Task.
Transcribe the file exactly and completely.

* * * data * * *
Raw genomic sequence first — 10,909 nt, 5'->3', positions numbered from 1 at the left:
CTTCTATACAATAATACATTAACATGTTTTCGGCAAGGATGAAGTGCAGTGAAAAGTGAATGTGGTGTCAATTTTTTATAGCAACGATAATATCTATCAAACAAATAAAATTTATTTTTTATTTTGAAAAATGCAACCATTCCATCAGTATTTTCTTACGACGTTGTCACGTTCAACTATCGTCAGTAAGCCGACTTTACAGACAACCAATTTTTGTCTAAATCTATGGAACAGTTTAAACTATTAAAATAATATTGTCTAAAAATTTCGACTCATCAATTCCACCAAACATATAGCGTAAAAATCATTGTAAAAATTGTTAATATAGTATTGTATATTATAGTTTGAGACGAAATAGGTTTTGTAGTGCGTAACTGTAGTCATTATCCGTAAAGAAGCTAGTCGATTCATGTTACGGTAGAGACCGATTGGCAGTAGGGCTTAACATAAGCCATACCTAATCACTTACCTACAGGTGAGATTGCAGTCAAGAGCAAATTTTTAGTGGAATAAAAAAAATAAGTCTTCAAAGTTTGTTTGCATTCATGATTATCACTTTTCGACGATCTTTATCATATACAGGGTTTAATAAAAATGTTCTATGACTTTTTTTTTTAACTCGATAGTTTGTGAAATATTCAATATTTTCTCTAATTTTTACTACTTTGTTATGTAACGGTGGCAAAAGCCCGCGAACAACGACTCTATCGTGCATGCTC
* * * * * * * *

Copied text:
Raw genomic sequence first — 10,909 nt, 5'->3', positions numbered from 1 at the left:
CTTCTATACAATAATACATTAACATGTTTTCGGCAAGGATGAAGTGCAGTGAAAAGTGAATGTGGTGTCAATTTTTTATAGCAACGATAATATCTATCAAACAAATAAAATTTATTTTTTATTTTGAAAAATGCAACCATTCCATCAGTATTTTCTTACGACGTTGTCACGTTCAACTATCGTCAGTAAGCCGACTTTACAGACAACCAATTTTTGTCTAAATCTATGGAACAGTTTAAACTATTAAAATAATATTGTCTAAAAATTTCGACTCATCAATTCCACCAAACATATAGCGTAAAAATCATTGTAAAAATTGTTAATATAGTATTGTATATTATAGTTTGAGACGAAATAGGTTTTGTAGTGCGTAACTGTAGTCATTATCCGTAAAGAAGCTAGTCGATTCATGTTACGGTAGAGACCGATTGGCAGTAGGGCTTAACATAAGCCATACCTAATCACTTACCTACAGGTGAGATTGCAGTCAAGAGCAAATTTTTAGTGGAATAAAAAAAATAAGTCTTCAAAGTTTGTTTGCATTCATGATTATCACTTTTCGACGATCTTTATCATATACAGGGTTTAATAAAAATGTTCTATGACTTTTTTTTTTAACTCGATAGTTTGTGAAATATTCAATATTTTCTCTAATTTTTACTACTTTGTTATGTAACGGTGGCAAAAGCCCGCGAACAACGACTCTATCGTGCATGCTC